The Boy Scouts of America is exploring a range of options to address it's increasingly shaky financial situation. Those may include declaring bankruptcy, with the more than century-old organization facing rising legal fees due to lawsuits over its handling of sexual abuse allegations.
In a Dec. 12 letter to employees released by the nonprofit organization, Mike Surbaugh, its chief scout executive, said the nonprofit is "working with experts to explore all options available" to keep the organization's local and national programs running.
The Boy Scouts has hired law firm Sidley Austin to explore a potential chapter 11 bankruptcy filing, according to The Wall Street Journal. Seeking protection from its debts would stop multiple lawsuits over alleged sexual abuse by Boy Scout workers and volunteers going back decades, while giving the organization space to negotiate with those who sued, according to the newspaper.
The Boy Scouts have a responsibility to "fairly compensate victims who suffered abuse during their time in scouting," wrote Surbaugh, who added the scouts never knowingly allowed a sexual predator to work with youth.
"We have always taken care of victims – we believe them, we believe in fairly compensating them and we have paid for unlimited counseling, by a provider of their choice, regardless of the amount of time that has passed since an instance of abuse," he wrote.
The group's latest annual report describes the scout's future finances as partly dependent on how litigation related to sex-abuses cases is resolved and any damages are awarded. In the filing, Boy Scout officials said they were "aware of threatened and expanding litigation of a similar nature."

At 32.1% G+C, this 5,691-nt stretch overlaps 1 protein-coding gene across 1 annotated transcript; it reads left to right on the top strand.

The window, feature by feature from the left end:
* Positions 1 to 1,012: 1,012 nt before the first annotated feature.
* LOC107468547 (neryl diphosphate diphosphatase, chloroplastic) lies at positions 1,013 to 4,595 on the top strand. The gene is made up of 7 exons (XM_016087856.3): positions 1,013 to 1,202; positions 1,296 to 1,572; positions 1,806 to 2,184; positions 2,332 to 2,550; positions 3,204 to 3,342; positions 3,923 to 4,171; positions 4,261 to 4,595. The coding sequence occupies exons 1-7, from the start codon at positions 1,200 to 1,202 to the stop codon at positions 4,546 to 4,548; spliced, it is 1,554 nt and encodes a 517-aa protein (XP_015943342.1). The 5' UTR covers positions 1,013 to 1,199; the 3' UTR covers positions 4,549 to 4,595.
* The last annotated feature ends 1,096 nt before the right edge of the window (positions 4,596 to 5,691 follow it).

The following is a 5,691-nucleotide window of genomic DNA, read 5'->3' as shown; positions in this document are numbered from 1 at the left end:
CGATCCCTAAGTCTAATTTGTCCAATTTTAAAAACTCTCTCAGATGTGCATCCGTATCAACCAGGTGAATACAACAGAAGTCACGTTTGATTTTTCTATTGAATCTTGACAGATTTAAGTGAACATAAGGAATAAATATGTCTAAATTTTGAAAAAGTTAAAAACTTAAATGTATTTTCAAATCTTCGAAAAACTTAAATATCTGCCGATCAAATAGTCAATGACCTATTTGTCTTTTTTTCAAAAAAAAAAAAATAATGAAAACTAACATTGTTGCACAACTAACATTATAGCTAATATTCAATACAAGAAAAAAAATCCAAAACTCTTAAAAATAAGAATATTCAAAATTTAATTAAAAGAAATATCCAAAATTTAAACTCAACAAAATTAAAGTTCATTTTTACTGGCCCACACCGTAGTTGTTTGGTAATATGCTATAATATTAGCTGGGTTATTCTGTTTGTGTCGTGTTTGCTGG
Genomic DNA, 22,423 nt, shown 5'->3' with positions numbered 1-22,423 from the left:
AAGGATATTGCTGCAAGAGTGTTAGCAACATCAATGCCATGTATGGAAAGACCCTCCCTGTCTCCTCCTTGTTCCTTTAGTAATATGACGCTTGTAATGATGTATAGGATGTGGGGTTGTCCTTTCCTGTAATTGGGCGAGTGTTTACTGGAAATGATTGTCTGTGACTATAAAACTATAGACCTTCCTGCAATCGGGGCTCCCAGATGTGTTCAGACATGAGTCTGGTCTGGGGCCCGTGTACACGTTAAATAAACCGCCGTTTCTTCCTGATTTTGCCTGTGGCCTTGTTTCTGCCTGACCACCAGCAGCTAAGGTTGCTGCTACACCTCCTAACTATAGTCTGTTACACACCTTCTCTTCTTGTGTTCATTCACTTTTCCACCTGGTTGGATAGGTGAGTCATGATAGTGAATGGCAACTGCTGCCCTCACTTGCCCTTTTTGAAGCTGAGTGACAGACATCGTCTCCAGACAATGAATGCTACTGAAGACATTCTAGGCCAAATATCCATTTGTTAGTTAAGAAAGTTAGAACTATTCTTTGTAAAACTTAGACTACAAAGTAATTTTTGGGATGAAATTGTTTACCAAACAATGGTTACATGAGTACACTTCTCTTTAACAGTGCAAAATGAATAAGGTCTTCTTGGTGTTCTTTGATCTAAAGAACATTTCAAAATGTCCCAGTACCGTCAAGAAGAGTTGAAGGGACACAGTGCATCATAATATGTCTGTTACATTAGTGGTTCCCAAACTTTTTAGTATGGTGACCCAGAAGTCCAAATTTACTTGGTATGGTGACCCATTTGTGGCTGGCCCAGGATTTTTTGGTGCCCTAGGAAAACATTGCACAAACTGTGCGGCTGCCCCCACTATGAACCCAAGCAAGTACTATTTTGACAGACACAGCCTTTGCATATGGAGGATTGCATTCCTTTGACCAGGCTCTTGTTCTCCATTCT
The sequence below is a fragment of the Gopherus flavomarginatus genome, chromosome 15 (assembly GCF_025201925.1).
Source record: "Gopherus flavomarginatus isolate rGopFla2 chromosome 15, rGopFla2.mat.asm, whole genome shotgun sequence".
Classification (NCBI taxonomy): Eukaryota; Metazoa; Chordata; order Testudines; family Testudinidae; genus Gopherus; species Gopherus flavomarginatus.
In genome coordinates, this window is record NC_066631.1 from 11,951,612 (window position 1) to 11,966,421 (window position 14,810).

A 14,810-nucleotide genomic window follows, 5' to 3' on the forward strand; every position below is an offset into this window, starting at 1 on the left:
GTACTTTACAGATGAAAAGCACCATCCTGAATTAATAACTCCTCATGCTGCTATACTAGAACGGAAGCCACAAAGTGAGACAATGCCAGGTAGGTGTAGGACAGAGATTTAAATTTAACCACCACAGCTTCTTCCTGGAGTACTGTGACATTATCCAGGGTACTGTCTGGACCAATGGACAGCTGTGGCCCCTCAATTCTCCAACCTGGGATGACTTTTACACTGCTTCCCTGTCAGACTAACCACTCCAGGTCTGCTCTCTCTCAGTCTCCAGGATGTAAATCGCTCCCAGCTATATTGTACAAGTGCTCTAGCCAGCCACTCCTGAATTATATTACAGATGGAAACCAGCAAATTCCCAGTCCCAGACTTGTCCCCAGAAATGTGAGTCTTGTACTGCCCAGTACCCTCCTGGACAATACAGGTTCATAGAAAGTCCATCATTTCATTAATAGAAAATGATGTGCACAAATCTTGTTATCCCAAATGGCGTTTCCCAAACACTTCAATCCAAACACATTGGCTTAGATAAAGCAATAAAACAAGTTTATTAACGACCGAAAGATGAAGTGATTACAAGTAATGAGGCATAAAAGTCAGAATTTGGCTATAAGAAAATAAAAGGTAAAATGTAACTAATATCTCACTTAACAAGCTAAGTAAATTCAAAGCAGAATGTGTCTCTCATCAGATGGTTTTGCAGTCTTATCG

In addition to its growing legal costs, the scouts have seen their membership dwindle in recent years to 2.3 million youth members, down from 2.4 million in 2014. Seeking to expand its membership, the Boy Scouts moved last year to start admitting girls. The Mormon Church in May said it would cut ties with the Boy Scouts after clashes over moves including the inclusion of openly gay troop leaders.
Other institutions facing multifaceted sexual abuse scandals have sought bankruptcy protection recently. USA Gymnastics last week filed for bankruptcy as the governing body for the sport deals with the legal fallout from decades-long sexual abuse by Larry Nassar, the national team's former physician. And about 20 Roman Catholic dioceses and other religious orders around the U.S. have previously filed for bankruptcy protection as a result of clergy sexual abuse claims.
Paul Mones, a lawyer who has handled many sex-abuse lawsuits targeting the Boy Scouts, said the organization has assets of more than $1 billion, according to the Associated Press. He was co-counsel in a 2010 sexual abuse case in Portland, Oregon, that led to a nearly $20 million judgment against the organization on behalf of a man molested by a Scout leader in the 1980s.
-- The Associated Press contributed to this report